Shippers have had to adjust their planning due to disrupted supply chains caused by various challenges, including port strikes, Covid lockdowns, and labor shortages. Additionally, Europe’s ports are facing ongoing and new challenges such as decarbonization, the impact of the war in Ukraine, and accommodating the growth in e-commerce. Despite these challenges, port officials are seeking solutions and opportunities in disruptions, with a focus on serving the economy and creating value and wealth rather than volume.
Barcelona’s port handled a record 70.9 million tons in 2022 but faced a decline in imports of containers by 29.5%. The port aims to create long-term economic, social, and environmental impacts by measuring added value rather than physical units. Gothenburg Port Authority’s senior business developer also projects a “rollercoaster ride” for the logistics structure and supply chain of many companies due to the pandemic’s impact. Despite the challenges, port officials remain optimistic, seeking ways to adapt to the changes in the industry to create lasting economic benefits.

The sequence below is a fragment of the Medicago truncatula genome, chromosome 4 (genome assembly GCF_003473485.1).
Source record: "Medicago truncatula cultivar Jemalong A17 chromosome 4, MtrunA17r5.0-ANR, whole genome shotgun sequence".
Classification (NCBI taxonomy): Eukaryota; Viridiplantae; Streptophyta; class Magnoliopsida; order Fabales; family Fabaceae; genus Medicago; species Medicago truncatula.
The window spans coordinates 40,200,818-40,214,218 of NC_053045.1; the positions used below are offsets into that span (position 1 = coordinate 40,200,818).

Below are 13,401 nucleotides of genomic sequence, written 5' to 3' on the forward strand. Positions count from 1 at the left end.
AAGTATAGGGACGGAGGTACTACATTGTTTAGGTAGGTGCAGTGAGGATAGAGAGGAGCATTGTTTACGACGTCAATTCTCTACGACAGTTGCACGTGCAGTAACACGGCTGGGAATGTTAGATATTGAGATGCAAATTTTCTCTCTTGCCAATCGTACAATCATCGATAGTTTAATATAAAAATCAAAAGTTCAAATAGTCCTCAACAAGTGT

Tags: Supply Chain and Logistics,Europe